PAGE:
Passengers in window seats on planes arriving at Kahului Airport are the ones fortunate enough to have a spectacular bird's eye view of Maui's most historically significant plant: sugar cane. Some 37,000 acres of this giant grass paint broad swatches of green across Maui's lower volcanic slopes and sunny central isthmus, giving the island its lush, verdant look.
Once the most influential crop in the daily lives of Maui's residents, sugar cane continues to be an economic contributor for the State of Hawaii, both as a leading agricultural crop and, in the form of bagasse, fuel for steam-driven electrical generators.
Sugar cane is believed to have originated more than 10,000 years ago in New Guinea. From there, early human migrations spread the plant westward into Southeast Asia and India and eastward into Polynesia. In the west, the Arabs began cultivating cane and making sugar, and introduced their techniques to Europe. In 1493, Christopher Columbus brought sugar cane to the West Indies, and by 1751, the plant was grown successfully in Louisiana.
In the Pacific, Polynesian settlers introduced sugar cane to Hawaii more than a thousand years ago. Hawaiians planted cane around their taro patches and chewed the sweet stalk, but did not make sugar. The Hawaiian sugar industry dates itself to 1835 when the first successful sugar plantation was established on the island of Kauai. Sugar plantations would eventually pop up throughout the islands, including, over the years, more than 30 of various sizes on Maui. Over time, consolidations and closures gradually reduced the number to fewer, but larger, plantations. Today, only two remain.
During sugar's heyday in Hawaii, the plantations privately developed an extensive irrigation system that today still provides a significant portion of the island of Maui's water supply. The industry also built company housing, stores, hospitals and churches, which evolved into culturally rich, self-contained communities that included most of the island's population.
As the industry's need for manpower grew, immigrants from around the world were recruited to work on the plantations, hailing from places as far-flung as China, Japan, Puerto Rico, Korea, the Philippines, Portugal, Russia, Germany and Scandinavia. These immigrants became the foundation of the islands' multi-ethnic society, the "melting pot of the Pacific."
Sugar's heyday in Hawaii lasted until the 1960s, when tourism outpaced it as the state's number one industry. It remained Hawaii's leading agricultural crop until, with the closure of several plantations in the 1990s, the crop value of sugar fell below that of pineapples, marking the end of a major era.
Today, the Hawaiian Commercial & Sugar Company operates the state's largest working sugar mill, in Puunene, Maui, just 250 yards across the way from the Alexander & Baldwin Sugar Museum. It employs some 800 people, and cultivates approximately 37,000 acres of cane. In 2005, Maui's sugar mill produced more than 190,000 tons of raw sugar, accounting for five percent of total sugar cane production in the United States. The mill also produced more than 57,000 tons of molasses and generated approximately seven percent of Maui's electrical power.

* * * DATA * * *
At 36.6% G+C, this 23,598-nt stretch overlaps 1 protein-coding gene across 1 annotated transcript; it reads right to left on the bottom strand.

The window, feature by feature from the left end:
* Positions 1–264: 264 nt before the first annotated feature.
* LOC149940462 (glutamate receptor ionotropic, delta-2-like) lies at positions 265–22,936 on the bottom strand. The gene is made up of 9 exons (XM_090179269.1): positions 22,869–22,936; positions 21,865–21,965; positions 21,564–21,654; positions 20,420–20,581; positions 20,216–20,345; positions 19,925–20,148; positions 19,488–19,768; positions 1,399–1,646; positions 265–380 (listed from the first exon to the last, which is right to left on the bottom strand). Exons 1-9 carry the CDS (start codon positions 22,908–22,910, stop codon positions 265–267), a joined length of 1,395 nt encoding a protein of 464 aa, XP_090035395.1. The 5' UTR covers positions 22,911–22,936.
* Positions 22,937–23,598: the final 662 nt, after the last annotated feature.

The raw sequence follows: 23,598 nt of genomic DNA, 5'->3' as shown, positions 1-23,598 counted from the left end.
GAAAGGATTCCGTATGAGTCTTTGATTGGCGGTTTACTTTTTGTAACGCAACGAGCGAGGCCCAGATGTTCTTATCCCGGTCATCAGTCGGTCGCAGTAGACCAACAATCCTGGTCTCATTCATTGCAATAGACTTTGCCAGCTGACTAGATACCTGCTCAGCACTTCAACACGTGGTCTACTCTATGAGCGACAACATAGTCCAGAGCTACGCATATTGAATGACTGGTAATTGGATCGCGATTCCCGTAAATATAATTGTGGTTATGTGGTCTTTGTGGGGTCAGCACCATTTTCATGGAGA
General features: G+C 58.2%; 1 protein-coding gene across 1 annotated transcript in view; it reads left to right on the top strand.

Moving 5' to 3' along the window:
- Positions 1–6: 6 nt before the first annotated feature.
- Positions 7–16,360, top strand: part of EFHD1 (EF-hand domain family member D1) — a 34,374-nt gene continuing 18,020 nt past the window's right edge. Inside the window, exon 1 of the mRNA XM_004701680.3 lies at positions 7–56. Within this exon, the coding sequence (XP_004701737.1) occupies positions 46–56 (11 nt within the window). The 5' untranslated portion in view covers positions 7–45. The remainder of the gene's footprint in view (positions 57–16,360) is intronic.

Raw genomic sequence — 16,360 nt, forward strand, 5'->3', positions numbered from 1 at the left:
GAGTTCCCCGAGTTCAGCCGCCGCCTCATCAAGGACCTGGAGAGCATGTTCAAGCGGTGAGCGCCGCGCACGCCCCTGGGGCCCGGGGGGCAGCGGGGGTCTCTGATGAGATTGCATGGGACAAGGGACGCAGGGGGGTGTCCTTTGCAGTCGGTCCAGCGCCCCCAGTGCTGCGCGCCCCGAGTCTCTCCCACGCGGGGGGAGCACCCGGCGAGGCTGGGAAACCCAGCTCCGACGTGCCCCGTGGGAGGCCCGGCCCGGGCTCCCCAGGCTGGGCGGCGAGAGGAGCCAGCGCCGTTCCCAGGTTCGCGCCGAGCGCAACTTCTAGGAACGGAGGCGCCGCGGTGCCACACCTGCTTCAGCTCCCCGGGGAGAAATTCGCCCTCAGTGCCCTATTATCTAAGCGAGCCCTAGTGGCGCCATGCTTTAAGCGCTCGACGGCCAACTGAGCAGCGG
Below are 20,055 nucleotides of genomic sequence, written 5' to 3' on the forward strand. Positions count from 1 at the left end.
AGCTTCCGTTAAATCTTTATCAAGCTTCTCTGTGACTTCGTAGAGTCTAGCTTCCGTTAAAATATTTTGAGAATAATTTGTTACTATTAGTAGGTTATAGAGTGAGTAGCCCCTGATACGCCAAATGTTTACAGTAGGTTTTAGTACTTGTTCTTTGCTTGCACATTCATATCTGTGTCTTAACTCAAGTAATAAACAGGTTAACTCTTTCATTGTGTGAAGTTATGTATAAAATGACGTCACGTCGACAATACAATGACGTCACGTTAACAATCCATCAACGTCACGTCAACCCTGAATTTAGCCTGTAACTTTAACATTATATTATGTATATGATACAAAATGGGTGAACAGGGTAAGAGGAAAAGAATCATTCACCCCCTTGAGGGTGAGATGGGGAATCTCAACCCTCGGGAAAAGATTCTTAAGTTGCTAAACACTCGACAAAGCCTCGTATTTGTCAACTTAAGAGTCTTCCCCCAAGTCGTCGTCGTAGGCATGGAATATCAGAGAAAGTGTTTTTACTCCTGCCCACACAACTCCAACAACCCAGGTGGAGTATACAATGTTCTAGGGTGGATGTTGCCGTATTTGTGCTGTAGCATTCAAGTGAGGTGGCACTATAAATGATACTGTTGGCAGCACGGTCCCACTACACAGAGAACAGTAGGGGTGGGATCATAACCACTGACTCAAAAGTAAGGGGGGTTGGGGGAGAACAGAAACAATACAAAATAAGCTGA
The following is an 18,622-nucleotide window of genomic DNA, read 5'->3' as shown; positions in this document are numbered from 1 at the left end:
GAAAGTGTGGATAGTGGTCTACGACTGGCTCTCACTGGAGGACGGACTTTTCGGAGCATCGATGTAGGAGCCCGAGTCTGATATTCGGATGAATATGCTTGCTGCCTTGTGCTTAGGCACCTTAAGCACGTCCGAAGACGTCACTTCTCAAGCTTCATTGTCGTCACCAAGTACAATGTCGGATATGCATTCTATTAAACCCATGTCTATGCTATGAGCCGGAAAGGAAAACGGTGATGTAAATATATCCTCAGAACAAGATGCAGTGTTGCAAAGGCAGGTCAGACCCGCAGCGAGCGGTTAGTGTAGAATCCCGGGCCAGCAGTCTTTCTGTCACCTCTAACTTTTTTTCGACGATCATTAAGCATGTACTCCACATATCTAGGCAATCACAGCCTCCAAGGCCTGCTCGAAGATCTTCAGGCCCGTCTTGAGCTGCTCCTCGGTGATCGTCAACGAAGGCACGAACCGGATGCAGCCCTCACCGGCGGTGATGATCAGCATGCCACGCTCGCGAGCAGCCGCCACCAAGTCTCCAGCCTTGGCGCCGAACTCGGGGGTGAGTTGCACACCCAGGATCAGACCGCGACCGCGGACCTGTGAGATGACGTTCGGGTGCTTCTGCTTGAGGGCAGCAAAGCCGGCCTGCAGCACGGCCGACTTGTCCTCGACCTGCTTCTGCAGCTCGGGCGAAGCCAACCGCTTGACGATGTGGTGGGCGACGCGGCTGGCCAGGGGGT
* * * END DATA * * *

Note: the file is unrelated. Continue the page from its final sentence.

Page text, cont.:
The Alexander & Baldwin Sugar Museum encompasses six exhibit rooms plus outdoor
Tim and Trisha Isaeff Outside The Sugar Museum
displays of plantation equipment.
The Geography Room
Explains how Maui's geography and weather patterns influenced the development of the sugar industry and presents information about the extensive irrigation system and network of deep wells developed by the plantations.
The Water Room
Shows how water was arduously brought from the island's windward slopes to the sunny central isthmus, and highlights the bravery of the men who accomplished this tremendous feat.
The Human Resources Room
Displays historical information about some of the pioneers who established Maui's modern sugar industry. Also includes artifacts, photos and documents (including labor contracts written in Hawaiian, Japanese and Chinese) showing the arrival of immigrant plantation workers from around the world.
The Plantation Room
Includes photos and fascinating exhibits showing the rich, multi-ethnic nature of plantation communities and plantation life, such as religious items, household artifacts and a scale model of a worker's camp house. A video presentation created by award-winning filmmaker Edgy Lee shows how cane is processed into sugar.
The Field Work Room
Depicts plantation workers in the fields and includes displays of surveying equipment, a cane knife, and typical items used by field workers such as a "kau kau tin" (lunch pail). A mannequin shows a Japanese woman's complete field work outfit.
The Mill Room
Offers several interactive displays including a 1915 locomotive bell, a "Cuban" sugar mill and an impressive working scale model of cane-crushing machinery. A narrative with special lighting and sound effects accompanies the operation of the model.
Trisha and Tim Inspecting the Cleveland Trench Digger
Visitors can get a close-up look at some of the intriguing equipment and items used by sugar plantations and plantation workers, such as a Cleveland Model J36 trench digger, an outdoor Portuguese oven built in the 1920s, a "bull gear" approximately 11' in diameter and a cane grab large enough for a child to walk under without stooping.